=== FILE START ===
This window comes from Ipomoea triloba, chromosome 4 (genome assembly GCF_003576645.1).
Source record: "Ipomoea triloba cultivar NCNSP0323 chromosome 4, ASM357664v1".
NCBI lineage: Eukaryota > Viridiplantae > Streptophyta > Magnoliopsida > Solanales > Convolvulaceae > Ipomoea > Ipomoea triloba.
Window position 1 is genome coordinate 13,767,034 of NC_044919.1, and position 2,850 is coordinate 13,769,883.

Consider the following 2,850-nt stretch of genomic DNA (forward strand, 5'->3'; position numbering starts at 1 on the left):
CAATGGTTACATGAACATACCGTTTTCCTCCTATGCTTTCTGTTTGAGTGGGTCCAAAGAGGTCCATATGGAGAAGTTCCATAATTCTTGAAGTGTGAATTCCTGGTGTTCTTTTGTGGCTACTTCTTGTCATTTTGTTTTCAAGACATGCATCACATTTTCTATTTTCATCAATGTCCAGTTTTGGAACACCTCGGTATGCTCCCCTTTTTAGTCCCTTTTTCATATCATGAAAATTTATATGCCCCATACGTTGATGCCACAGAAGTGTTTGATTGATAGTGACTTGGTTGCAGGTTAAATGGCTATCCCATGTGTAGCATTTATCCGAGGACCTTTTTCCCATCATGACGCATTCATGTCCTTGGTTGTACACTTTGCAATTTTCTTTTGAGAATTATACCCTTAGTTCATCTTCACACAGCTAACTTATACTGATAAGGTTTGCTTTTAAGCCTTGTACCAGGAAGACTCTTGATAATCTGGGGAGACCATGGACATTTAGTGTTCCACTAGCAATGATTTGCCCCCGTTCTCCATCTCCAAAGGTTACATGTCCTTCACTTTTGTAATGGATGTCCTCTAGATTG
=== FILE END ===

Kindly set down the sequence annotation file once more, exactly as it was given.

This window comes from Ipomoea triloba, chromosome 4 (genome assembly GCF_003576645.1).
Source record: "Ipomoea triloba cultivar NCNSP0323 chromosome 4, ASM357664v1".
NCBI lineage: Eukaryota > Viridiplantae > Streptophyta > Magnoliopsida > Solanales > Convolvulaceae > Ipomoea > Ipomoea triloba.
Window position 1 is genome coordinate 13,767,034 of NC_044919.1, and position 2,850 is coordinate 13,769,883.

Consider the following 2,850-nt stretch of genomic DNA (forward strand, 5'->3'; position numbering starts at 1 on the left):
CAATGGTTACATGAACATACCGTTTTCCTCCTATGCTTTCTGTTTGAGTGGGTCCAAAGAGGTCCATATGGAGAAGTTCCATAATTCTTGAAGTGTGAATTCCTGGTGTTCTTTTGTGGCTACTTCTTGTCATTTTGTTTTCAAGACATGCATCACATTTTCTATTTTCATCAATGTCCAGTTTTGGAACACCTCGGTATGCTCCCCTTTTTAGTCCCTTTTTCATATCATGAAAATTTATATGCCCCATACGTTGATGCCACAGAAGTGTTTGATTGATAGTGACTTGGTTGCAGGTTAAATGGCTATCCCATGTGTAGCATTTATCCGAGGACCTTTTTCCCATCATGACGCATTCATGTCCTTGGTTGTACACTTTGCAATTTTCTTTTGAGAATTATACCCTTAGTTCATCTTCACACAGCTAACTTATACTGATAAGGTTTGCTTTTAAGCCTTGTACCAGGAAGACTCTTGATAATCTGGGGAGACCATGGACATTTAGTGTTCCACTAGCAATGATTTGCCCCCGTTCTCCATCTCCAAAGGTTACATGTCCTTCACTTTTGTAATGGATGTCCTCTAGATTG